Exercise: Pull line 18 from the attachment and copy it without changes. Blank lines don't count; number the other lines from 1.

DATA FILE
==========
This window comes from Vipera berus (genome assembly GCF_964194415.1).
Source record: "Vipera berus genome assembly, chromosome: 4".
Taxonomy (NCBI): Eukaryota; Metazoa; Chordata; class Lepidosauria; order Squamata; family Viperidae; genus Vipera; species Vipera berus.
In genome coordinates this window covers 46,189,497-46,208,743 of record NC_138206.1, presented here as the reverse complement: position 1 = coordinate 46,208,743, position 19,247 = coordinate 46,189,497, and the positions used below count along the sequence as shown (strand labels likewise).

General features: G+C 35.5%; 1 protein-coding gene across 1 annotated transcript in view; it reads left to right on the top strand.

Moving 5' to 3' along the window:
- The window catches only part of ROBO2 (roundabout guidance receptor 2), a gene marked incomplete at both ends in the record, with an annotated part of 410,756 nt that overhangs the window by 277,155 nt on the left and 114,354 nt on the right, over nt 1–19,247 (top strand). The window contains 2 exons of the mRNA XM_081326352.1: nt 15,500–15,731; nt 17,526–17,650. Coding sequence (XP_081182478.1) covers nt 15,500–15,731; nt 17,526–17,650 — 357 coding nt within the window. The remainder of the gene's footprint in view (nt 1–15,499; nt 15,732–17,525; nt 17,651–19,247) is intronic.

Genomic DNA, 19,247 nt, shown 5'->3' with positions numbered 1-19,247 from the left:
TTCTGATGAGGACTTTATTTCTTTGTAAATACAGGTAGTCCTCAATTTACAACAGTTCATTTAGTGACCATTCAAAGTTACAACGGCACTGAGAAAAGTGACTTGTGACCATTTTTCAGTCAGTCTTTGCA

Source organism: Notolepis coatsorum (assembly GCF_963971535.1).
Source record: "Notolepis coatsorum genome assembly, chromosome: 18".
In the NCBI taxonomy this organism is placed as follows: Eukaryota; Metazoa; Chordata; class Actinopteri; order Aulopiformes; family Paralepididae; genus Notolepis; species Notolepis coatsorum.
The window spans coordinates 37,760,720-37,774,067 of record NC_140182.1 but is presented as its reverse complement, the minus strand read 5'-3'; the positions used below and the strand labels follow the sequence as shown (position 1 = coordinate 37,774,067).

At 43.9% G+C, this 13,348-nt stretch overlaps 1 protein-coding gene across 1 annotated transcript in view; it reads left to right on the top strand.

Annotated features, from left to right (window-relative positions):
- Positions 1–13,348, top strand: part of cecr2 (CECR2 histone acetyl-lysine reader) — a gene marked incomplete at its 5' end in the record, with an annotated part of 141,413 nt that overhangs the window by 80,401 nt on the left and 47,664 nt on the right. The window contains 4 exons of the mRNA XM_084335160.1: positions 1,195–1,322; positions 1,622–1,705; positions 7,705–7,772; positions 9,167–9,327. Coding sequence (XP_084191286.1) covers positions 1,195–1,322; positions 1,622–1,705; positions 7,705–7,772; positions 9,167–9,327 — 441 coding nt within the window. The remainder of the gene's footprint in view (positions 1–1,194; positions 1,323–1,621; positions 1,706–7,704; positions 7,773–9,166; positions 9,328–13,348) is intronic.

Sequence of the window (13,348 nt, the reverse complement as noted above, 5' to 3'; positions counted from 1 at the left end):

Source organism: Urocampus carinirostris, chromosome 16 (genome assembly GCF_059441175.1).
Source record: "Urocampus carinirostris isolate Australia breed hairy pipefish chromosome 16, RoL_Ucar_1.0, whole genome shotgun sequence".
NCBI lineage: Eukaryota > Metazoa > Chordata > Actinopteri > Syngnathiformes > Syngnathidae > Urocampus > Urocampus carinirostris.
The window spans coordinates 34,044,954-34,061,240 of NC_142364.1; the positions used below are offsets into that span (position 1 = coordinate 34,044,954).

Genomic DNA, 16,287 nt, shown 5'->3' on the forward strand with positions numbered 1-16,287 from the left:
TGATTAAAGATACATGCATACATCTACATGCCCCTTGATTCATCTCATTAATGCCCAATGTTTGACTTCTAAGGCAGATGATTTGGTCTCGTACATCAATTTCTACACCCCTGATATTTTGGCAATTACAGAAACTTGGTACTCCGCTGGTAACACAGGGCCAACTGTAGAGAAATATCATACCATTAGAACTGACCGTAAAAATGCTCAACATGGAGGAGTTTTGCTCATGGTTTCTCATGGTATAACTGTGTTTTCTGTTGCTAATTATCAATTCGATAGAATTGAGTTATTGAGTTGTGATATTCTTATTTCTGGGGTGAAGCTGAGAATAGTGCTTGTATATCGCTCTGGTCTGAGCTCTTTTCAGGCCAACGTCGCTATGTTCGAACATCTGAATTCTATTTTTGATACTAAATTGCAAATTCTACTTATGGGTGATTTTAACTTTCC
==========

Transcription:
Source organism: Urocampus carinirostris, chromosome 16 (genome assembly GCF_059441175.1).